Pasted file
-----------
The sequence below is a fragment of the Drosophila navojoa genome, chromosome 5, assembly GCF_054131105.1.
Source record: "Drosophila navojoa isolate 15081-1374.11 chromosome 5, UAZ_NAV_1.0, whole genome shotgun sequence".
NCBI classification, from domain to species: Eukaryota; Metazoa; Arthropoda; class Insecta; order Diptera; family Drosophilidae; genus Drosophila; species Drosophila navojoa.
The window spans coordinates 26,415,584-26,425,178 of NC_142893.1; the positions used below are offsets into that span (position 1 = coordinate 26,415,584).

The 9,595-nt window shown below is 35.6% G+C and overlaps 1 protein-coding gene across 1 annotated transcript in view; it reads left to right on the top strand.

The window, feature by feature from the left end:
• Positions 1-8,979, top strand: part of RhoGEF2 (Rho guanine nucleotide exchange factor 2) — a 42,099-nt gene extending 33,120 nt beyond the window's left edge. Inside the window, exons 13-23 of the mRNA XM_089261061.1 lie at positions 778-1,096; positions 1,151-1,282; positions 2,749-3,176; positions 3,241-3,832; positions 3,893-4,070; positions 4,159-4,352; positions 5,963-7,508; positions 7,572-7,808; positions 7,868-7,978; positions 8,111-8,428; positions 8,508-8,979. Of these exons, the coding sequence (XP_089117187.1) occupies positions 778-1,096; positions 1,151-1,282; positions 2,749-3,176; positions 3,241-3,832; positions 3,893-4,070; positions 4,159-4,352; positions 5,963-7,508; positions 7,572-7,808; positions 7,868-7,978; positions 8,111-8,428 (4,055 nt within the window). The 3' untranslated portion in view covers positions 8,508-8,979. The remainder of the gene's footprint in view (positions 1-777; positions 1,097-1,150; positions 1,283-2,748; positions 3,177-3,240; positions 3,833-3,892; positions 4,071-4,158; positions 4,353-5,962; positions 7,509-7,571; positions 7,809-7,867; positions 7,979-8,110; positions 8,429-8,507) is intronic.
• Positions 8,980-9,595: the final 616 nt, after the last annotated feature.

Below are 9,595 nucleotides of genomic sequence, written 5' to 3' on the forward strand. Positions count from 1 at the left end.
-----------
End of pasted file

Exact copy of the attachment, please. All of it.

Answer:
The sequence below is a fragment of the Drosophila navojoa genome, chromosome 5, assembly GCF_054131105.1.
Source record: "Drosophila navojoa isolate 15081-1374.11 chromosome 5, UAZ_NAV_1.0, whole genome shotgun sequence".
NCBI classification, from domain to species: Eukaryota; Metazoa; Arthropoda; class Insecta; order Diptera; family Drosophilidae; genus Drosophila; species Drosophila navojoa.
The window spans coordinates 26,415,584-26,425,178 of NC_142893.1; the positions used below are offsets into that span (position 1 = coordinate 26,415,584).

The 9,595-nt window shown below is 35.6% G+C and overlaps 1 protein-coding gene across 1 annotated transcript in view; it reads left to right on the top strand.

The window, feature by feature from the left end:
• Positions 1-8,979, top strand: part of RhoGEF2 (Rho guanine nucleotide exchange factor 2) — a 42,099-nt gene extending 33,120 nt beyond the window's left edge. Inside the window, exons 13-23 of the mRNA XM_089261061.1 lie at positions 778-1,096; positions 1,151-1,282; positions 2,749-3,176; positions 3,241-3,832; positions 3,893-4,070; positions 4,159-4,352; positions 5,963-7,508; positions 7,572-7,808; positions 7,868-7,978; positions 8,111-8,428; positions 8,508-8,979. Of these exons, the coding sequence (XP_089117187.1) occupies positions 778-1,096; positions 1,151-1,282; positions 2,749-3,176; positions 3,241-3,832; positions 3,893-4,070; positions 4,159-4,352; positions 5,963-7,508; positions 7,572-7,808; positions 7,868-7,978; positions 8,111-8,428 (4,055 nt within the window). The 3' untranslated portion in view covers positions 8,508-8,979. The remainder of the gene's footprint in view (positions 1-777; positions 1,097-1,150; positions 1,283-2,748; positions 3,177-3,240; positions 3,833-3,892; positions 4,071-4,158; positions 4,353-5,962; positions 7,509-7,571; positions 7,809-7,867; positions 7,979-8,110; positions 8,429-8,507) is intronic.
• Positions 8,980-9,595: the final 616 nt, after the last annotated feature.

Below are 9,595 nucleotides of genomic sequence, written 5' to 3' on the forward strand. Positions count from 1 at the left end.